By Sean McDonnell
Oct. 29, 2018
After over a year of renovations, Cleveland State University is close to finishing its first phase of construction on the Science Building and Science and Research Building.
The renovations included gutting and reconstructing eight labs, including many prep and storage rooms that supported them. As part of the renovations, Cleveland State also redid the second floor lounge of the Science Building, which directly connects to the InnerLink. The second floor of the Science building also had new floors installed.
According to Dwayne Wilson, the project manager for the renovations, the last lab being redone, SR 257, should be completed in mid-November. Renovations for all other labs are completed.
The design process for the renovations started in January 2014 when the design firm AECOM began the architecture and engineering for the project. Wilson said the design process was a collaborative effort and the design firm and university worked with faculty to make decisions for the new labs.
“By meeting with the individual faculty we actually learned a lot because CSU has some unique things about it,” Wilson said. “They had some unique ways of approaching how they wanted to teach.”
Wilson said meeting with the faculty meant they could design labs that would work for Cleveland State faculty, instead of a one-size-fits-all kind of design.
Construction for the labs started in August 2017 in phases, so that faculty could move classes around to different rooms, keeping the disturbance of the class schedule to a minimum.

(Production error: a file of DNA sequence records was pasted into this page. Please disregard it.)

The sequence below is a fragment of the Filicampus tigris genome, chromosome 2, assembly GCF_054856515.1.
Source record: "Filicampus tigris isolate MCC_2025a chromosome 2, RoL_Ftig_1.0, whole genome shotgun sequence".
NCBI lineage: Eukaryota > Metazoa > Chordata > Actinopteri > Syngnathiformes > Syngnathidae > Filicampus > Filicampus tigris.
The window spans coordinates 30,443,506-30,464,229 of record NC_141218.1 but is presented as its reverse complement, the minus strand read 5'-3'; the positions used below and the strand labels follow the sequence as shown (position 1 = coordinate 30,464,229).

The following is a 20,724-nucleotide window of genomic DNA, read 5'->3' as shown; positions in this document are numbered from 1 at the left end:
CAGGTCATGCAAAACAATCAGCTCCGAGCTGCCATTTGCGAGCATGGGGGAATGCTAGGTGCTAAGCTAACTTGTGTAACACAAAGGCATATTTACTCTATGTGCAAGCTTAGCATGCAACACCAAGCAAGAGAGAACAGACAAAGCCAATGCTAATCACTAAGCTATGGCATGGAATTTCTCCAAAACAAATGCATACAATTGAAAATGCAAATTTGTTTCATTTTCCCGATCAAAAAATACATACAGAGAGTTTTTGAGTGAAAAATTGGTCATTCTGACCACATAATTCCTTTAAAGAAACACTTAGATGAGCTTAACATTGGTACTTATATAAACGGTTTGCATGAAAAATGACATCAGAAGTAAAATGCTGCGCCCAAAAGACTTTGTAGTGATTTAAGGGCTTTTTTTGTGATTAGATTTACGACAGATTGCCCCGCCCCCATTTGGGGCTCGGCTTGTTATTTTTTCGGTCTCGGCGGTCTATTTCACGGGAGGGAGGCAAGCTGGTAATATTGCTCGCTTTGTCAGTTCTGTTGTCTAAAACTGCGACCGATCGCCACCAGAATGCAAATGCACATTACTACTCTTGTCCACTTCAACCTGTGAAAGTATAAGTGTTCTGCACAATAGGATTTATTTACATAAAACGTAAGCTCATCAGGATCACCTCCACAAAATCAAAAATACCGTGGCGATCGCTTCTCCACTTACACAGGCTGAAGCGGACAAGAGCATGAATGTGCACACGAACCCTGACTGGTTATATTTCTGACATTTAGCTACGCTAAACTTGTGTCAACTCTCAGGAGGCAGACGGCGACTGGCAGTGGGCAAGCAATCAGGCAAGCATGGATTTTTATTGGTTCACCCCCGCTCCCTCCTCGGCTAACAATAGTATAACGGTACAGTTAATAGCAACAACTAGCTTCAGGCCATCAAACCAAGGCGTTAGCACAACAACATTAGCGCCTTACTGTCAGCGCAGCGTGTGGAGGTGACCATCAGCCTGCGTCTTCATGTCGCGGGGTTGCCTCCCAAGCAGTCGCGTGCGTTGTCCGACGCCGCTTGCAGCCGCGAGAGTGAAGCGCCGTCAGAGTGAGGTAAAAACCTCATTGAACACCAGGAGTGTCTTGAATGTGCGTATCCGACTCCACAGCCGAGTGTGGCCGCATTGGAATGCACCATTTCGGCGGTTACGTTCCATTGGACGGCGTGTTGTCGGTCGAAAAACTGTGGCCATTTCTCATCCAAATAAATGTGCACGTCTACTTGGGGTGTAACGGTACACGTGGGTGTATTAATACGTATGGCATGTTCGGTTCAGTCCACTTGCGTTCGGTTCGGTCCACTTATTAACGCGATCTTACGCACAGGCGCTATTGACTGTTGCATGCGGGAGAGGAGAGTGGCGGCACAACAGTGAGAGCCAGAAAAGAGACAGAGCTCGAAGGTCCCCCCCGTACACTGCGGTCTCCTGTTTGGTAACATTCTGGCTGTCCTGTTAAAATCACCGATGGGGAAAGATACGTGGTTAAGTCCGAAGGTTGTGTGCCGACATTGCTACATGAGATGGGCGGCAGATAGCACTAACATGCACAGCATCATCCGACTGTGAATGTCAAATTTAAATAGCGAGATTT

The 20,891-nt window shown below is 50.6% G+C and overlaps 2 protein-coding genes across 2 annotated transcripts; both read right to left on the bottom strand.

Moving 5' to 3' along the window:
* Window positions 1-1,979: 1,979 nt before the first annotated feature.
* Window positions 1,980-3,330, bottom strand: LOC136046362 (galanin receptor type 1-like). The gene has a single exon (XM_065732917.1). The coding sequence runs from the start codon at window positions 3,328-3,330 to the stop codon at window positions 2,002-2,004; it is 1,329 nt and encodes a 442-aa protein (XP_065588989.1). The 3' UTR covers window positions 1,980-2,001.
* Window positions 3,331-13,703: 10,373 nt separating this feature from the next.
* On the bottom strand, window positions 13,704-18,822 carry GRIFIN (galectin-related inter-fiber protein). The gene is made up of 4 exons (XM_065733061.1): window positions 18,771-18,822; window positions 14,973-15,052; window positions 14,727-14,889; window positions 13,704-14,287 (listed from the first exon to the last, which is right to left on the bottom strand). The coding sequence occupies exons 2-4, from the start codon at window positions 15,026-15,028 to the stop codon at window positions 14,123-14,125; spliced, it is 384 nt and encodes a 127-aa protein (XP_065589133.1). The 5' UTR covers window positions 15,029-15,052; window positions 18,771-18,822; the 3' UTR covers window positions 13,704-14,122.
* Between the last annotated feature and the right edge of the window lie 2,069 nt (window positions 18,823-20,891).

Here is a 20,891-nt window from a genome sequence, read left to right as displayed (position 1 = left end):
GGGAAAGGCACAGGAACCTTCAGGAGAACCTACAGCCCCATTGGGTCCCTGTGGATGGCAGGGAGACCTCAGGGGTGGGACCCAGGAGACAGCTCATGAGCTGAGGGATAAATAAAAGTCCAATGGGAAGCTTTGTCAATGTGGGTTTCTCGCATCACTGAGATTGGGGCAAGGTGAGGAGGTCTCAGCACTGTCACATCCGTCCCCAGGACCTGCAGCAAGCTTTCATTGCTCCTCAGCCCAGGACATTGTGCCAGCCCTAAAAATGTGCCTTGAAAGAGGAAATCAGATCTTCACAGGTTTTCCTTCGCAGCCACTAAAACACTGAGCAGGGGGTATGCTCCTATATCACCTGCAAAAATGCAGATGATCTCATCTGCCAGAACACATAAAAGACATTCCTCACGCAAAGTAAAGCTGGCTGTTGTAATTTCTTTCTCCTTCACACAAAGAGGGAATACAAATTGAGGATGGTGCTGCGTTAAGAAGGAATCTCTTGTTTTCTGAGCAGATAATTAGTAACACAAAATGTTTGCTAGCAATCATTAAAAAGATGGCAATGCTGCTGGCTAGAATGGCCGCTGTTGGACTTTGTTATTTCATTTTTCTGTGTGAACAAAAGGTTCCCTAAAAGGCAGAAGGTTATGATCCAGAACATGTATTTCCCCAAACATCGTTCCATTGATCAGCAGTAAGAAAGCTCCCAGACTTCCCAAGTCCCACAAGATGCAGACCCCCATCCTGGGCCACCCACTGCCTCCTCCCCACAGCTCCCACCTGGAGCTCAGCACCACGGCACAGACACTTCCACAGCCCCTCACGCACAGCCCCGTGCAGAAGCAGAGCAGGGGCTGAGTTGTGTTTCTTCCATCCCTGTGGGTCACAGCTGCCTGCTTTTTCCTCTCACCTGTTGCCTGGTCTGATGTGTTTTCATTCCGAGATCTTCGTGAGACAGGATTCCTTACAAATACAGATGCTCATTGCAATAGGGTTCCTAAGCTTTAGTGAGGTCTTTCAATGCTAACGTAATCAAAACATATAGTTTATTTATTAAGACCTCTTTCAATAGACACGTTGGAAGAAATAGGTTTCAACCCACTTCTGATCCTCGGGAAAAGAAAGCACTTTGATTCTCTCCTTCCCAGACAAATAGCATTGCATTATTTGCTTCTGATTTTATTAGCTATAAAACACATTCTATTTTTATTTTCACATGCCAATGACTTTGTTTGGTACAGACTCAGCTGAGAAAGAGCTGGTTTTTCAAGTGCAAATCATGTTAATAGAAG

Wilson said for most of the labs, everything within the four interior walls was gutted. In some instances, he said they were able to tear down walls and redo the layout of some of the rooms.
“Everything in the labs is 100 percent new — from the wall finish, ceilings, new (mechanical components), new lighting, new HVAC — everything,” Wilson said.
Along with upgrading the labs’ functionality, Cleveland State also kept looks in mind when it decided to make the new labs have more of an open concept design. The walls of the labs are fire rated, and Wilson said that 40 years ago it wasn’t possible to introduce glass to those kinds of walls. Now, he said, new technology allowed them to do so.
“The second floor being located on the Inner-Link, that’s a prime location for student tours,” Wilson said.
Wilson said letting people see into the labs would help sell Cleveland State to new students.
He said they also added some over-sized graphics to the walls, as well as some monitors for signage, done in conjunction with the marketing department.
The project cost $6.5 million, with money from state appropriations. According to Cleveland State Architect Bruce Ferguson, the university has received more funding from the state to do a second phase of renovations.
The board of trustees recently approved the architecture and engineering team for phase two, and Wilson said the first meeting with faculty to talk about design happened a few weeks ago.
Ferguson said that once the design phase starts, the projects will still have to go through state reviews, as well as a bidding process and other procedures. He said generally it takes about a year before construction starts.
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